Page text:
Soule: A Generous Cow And A Mooching Calf – Patch.com

Last week, two more calves were born — late in the year for Miles Smith Farm. We like our calves born in April or May, so how did we end up with September calves? We bought them. In January, we rented out Washington, one of our Scottish Highlander bulls, to Tyler, a farmer who wanted to breed his Hereford cows. Six months later, Tyler sold his pregnant cows to me.

The Herefords are a mother-daughter pair; Keeper, and her daughter Rose. Both were huge, maybe 1,500 pounds, and gentle; Keeper more so than Rose. Keeper lets us scratch her back and lead her with a halter; Rose allows us to touch her, but sometimes runs off if we get too close.

Hamish, The Mooching Calf
As happens with most pregnant cows, about two weeks before giving birth, both cows’ udders swelled with milk. They were pastured with a herd of Scottish Highlanders that included cows with nursing calves. Calves are always hungry and can be opportunists. One calf named Hamis, enticed by Keeper’s massive teats, decided to nurse on Keeper-who let her! Hamish was a moocher, and Keeper was a willing “milk machine.”
This is wrong because a newborn needs the colostrum provided in milk during the first 24 hours of nursing to provide immunity from disease. If Hamish emptied Keeper’s udders, she’d get the colostrum (which she didn’t need), and the calf would miss out when it was born. To keep Hersey from mooching, we separated both Keeper and Rose from the herd.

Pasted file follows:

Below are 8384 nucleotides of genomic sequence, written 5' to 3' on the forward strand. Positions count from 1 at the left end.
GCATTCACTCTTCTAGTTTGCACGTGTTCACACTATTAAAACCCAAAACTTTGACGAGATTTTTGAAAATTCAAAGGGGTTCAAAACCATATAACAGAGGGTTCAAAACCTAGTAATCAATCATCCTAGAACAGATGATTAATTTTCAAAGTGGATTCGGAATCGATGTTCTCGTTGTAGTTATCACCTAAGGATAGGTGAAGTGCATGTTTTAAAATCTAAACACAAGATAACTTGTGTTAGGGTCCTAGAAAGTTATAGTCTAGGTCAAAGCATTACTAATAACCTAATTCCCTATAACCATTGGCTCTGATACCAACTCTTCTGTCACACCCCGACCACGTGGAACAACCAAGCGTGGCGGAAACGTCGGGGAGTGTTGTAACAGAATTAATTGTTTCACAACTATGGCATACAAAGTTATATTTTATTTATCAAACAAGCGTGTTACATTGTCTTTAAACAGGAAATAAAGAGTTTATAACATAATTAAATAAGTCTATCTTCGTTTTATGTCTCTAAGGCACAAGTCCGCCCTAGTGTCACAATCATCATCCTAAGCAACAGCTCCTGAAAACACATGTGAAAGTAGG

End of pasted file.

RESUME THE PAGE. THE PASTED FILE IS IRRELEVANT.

Moe, The Bull Calf
On Sept. 9, Keeper gave birth to a red bull-calf that looked more like his Highlander dad than his mom. The calf, named Moe, nursed immediately, got his colostrum, and seemed healthy until the next day when Luna, his sister/niece/cousin, was born.
Unlike Moe, Luna (Rose’s calf) has a white face, black rings around her eyes, and a white tail tip. She looks like her Hereford mother, not like her Highlander dad. She was a spunky little girl right from the start. The day she was born, after filling up on milk, she ran and bounced circles around her mom, while Moe watched. This little heifer was a fireball, while Moe was enervated.

This Could Be A Problem
We didn’t notice at first, but after she emptied Rose’s udder, she latched on to Keeper’s teats and a consenting Keeper, let her nurse. It seemed that Keeper liked this little girl better than her calf. Poor Moe lay in the corner of the holding pen, ignored by both moms.

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Carole Soule is co-owner of Miles Smith Farm, where she raises and sells pastured pork, lamb, eggs and grassfed beef. She can be reached at cas@milessmithfarm.com.

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